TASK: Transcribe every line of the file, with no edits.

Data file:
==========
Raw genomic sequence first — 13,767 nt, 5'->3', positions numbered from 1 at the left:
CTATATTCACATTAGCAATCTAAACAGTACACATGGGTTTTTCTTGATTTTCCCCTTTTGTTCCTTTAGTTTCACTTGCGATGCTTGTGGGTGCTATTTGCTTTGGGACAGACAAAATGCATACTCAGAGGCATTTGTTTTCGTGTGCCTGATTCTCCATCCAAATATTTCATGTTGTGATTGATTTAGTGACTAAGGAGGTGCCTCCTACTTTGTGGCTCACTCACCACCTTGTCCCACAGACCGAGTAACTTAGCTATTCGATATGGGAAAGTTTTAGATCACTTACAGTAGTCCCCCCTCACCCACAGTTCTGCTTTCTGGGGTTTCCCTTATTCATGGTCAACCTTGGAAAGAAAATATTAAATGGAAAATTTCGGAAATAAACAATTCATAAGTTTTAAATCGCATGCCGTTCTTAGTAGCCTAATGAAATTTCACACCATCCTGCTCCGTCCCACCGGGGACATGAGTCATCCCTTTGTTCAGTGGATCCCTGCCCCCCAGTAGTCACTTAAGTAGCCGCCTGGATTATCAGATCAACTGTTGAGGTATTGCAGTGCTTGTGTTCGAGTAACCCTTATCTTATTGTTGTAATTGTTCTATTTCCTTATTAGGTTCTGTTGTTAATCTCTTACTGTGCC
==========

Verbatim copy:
Raw genomic sequence first — 13,767 nt, 5'->3', positions numbered from 1 at the left:
CTATATTCACATTAGCAATCTAAACAGTACACATGGGTTTTTCTTGATTTTCCCCTTTTGTTCCTTTAGTTTCACTTGCGATGCTTGTGGGTGCTATTTGCTTTGGGACAGACAAAATGCATACTCAGAGGCATTTGTTTTCGTGTGCCTGATTCTCCATCCAAATATTTCATGTTGTGATTGATTTAGTGACTAAGGAGGTGCCTCCTACTTTGTGGCTCACTCACCACCTTGTCCCACAGACCGAGTAACTTAGCTATTCGATATGGGAAAGTTTTAGATCACTTACAGTAGTCCCCCCTCACCCACAGTTCTGCTTTCTGGGGTTTCCCTTATTCATGGTCAACCTTGGAAAGAAAATATTAAATGGAAAATTTCGGAAATAAACAATTCATAAGTTTTAAATCGCATGCCGTTCTTAGTAGCCTAATGAAATTTCACACCATCCTGCTCCGTCCCACCGGGGACATGAGTCATCCCTTTGTTCAGTGGATCCCTGCCCCCCAGTAGTCACTTAAGTAGCCGCCTGGATTATCAGATCAACTGTTGAGGTATTGCAGTGCTTGTGTTCGAGTAACCCTTATCTTATTGTTGTAATTGTTCTATTTCCTTATTAGGTTCTGTTGTTAATCTCTTACTGTGCC